After playing the game for a couple of hours, I was really bored. Races felt the same each time, the game felt bland and repetitive, and I barely felt stimulated. It’s not a bad game, everything works okay, but it’s just not a good or enjoyable one either. I understand that I don’t know much about Motorbike racing, and as a result I felt that maybe I was just missing out and not enjoying the game because I couldn’t associate with what I was playing, and didn’t know much about it. To deal with this, I spent some time reading reviews of the game, which is something I almost never do until only after I’ve gotten my own opinion on something. I opted to read reviews of the console versions, because there are next to no reviews of this version and the ones that were around happened to be in foreign languages. Turns out, that the console version is a pretty average game, and the Vita version is just a watered down version of that. It has less players, lesser graphics, less customisation options and no connectivity to the PS3 version, so I can’t really think of many reasons you’d want to get this.
I also had a bit of a hard time figuring out whether MUD is an arcade racer or a simulator, and eventually decided that it was something in between. However, I can’t help but feel that it pleases neither audience. About the most I can say positively about the game is that having official licensing for MX1, MX2 and MXoN championships and fourteen motorcycles is pretty great, the game’s soundtrack is sweet and it actually looks good and plays smoothly on the PS Vita. But even having a wide variety of racers didn’t inspire much because I couldn’t see any reason to choose anyone else other than a five-star racer in order to get the best handling and drive. It’s a pity you can’t create your own racer, as that would have been a welcome feature, but in all likelihood the lack of customisation options and variety would have dampened this anyway so you don’t miss it too much.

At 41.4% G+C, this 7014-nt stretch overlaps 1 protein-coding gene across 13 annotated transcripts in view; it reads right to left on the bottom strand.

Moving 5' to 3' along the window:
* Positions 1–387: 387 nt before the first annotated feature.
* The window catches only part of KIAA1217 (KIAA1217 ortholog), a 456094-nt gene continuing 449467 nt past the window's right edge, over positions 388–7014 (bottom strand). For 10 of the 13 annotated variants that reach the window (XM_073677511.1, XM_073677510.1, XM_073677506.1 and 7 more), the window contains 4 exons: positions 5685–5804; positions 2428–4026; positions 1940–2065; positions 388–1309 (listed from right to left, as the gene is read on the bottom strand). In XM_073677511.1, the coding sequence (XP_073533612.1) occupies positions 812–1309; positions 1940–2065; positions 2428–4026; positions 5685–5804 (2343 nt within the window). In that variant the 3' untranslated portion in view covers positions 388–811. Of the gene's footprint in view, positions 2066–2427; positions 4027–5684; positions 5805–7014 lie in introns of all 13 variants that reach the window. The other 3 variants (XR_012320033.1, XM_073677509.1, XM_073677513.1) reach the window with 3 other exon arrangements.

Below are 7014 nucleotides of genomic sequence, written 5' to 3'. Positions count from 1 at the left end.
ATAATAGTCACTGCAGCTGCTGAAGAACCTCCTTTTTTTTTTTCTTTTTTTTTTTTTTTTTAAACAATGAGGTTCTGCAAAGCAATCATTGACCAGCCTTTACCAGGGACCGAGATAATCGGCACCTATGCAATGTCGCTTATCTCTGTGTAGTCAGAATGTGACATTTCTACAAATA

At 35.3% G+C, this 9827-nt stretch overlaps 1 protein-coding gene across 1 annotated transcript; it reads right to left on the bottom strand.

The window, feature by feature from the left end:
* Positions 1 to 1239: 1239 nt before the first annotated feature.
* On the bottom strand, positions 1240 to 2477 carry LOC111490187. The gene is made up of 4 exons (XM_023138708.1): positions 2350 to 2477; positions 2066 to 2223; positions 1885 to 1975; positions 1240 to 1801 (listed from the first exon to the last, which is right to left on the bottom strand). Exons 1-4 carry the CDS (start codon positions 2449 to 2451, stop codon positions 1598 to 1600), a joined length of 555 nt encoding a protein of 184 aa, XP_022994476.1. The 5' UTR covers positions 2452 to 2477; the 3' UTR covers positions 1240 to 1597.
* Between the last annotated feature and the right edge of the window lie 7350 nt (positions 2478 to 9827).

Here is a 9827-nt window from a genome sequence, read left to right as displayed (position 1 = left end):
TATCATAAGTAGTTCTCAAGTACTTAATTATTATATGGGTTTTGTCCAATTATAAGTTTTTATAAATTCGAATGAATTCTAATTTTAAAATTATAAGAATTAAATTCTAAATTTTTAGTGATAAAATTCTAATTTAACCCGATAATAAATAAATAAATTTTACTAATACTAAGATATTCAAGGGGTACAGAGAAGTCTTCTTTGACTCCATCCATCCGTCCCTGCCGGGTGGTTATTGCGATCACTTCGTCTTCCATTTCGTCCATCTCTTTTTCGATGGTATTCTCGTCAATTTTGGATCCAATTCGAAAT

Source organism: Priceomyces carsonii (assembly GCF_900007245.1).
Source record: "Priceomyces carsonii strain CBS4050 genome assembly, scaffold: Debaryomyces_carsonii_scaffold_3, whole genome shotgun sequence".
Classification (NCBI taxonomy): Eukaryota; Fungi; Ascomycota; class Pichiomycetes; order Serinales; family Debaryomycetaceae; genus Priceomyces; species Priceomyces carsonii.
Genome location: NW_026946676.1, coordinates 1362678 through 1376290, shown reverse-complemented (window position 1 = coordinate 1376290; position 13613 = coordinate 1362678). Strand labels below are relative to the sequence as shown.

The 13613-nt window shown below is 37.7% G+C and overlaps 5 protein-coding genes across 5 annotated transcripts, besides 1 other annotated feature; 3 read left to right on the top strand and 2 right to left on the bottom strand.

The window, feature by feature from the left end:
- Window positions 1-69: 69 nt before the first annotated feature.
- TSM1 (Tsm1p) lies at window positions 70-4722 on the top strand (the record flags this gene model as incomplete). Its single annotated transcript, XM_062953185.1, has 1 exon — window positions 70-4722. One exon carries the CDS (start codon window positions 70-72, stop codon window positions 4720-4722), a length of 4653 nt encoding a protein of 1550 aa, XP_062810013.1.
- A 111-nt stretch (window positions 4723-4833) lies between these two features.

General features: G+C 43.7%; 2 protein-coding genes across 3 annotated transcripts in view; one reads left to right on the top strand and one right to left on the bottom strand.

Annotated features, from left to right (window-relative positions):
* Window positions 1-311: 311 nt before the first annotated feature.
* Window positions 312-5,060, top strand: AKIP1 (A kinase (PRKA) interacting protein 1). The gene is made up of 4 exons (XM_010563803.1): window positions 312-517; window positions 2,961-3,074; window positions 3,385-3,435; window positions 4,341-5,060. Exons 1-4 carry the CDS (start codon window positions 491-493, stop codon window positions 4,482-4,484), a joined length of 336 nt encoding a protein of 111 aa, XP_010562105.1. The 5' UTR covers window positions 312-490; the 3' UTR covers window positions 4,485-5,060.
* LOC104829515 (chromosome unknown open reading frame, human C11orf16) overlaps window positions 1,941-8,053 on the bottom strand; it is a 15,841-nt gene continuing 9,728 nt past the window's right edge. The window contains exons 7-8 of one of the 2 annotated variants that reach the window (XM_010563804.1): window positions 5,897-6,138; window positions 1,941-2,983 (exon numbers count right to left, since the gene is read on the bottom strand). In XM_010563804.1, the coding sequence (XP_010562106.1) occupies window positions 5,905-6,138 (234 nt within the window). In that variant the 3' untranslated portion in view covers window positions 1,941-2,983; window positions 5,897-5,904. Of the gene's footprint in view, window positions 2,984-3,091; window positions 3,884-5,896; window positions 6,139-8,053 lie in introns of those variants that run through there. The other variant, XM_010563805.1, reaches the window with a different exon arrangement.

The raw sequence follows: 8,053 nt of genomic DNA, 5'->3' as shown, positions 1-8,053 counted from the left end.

I played a few rounds online, and fortunately managed to find some games, but sadly it turned out that the multiplayer is just as lifeless as the single player. You can only really play standard races, and there’s no Trick Battle as mentioned earlier, so it’s limited. I have to say, this is one of the few games I’ve played where playing with and challenging real people was barely more exciting than going up against the AI, and I’m not exaggerating. Before you think it was because I sucked, I was actually up against players of far higher rank than me yet I didn’t do too badly at all. It’s just that it barely felt different from playing the single player, aside from having a lobby and waiting for other players. While the console versions enjoy up to twelve players in their races, the Vita sits at just six. There’s no ad hoc play either. At least there’s a ranking system and online leaderboards, but that’s not all that enticing.
MUD: FIM Motocross World Championship is not a bad game, but it’s far from being a good one either. It’s just flat, and at best it inspires indifference. The game plays alright, but it’s barely stimulating at all. There’s nothing to be gained by playing it, and it looks like there’s little reason to get the Vita version at all because it’s simply a watered down version of an already average console game.